According to a study published by Nature Climate Change, over the past three decades, the South Pole has been warming at three times the global average. 

South Pole
Source: oceanwide expeditions

The significant warming of the South Pole could have far-reaching consequences for the marine life in the region, contribute to rising sea-levels across the globe, and impact the lives of people living in regions along coastlines.  

Penguins at South Pole
Source: The Jakarta Post

Between 1989 and 2018, the South Pole has warmed at a rate of +0.6 °C per decade, an overall change of 1.8-degree celsius. Kyle Clem, lead author of the study, shared with CNN what the increased warming signifies for the world, in terms of global warming:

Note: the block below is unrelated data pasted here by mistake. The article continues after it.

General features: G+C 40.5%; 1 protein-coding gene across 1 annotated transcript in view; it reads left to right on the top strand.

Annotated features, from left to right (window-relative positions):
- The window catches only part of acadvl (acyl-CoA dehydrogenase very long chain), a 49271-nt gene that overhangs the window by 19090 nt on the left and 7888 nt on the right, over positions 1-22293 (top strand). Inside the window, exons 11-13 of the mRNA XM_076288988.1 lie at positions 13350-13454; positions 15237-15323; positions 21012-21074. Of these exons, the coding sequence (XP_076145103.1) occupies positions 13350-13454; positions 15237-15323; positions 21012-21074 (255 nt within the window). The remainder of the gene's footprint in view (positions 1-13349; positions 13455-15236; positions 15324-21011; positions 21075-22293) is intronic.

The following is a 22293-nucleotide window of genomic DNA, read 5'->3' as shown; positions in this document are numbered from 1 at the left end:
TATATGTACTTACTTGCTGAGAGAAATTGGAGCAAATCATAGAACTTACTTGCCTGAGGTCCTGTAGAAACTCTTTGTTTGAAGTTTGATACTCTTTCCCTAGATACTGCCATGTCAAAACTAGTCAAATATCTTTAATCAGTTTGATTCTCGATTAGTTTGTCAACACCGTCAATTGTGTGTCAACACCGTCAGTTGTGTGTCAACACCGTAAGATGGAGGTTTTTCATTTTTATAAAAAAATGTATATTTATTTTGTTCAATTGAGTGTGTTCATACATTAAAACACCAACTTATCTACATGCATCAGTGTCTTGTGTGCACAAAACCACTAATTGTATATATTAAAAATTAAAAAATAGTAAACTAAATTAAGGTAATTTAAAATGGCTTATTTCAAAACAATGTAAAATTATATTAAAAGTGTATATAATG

This highlights that global warming is global and it's making its way to these remote places. It is wild. It is the most remote place on the planet. The significance is how extreme temperatures swing and shift over the Antarctic interior, and the mechanisms that drive them are linked 10,000 kilometers (6,200 miles) north of the continent on the tropical Pacific.
South Pole
Source: simpsonyachtcharter

According to researchers, while a certain level of change was expected due to natural processes, the global emissions of greenhouse gases further exacerbated the warming.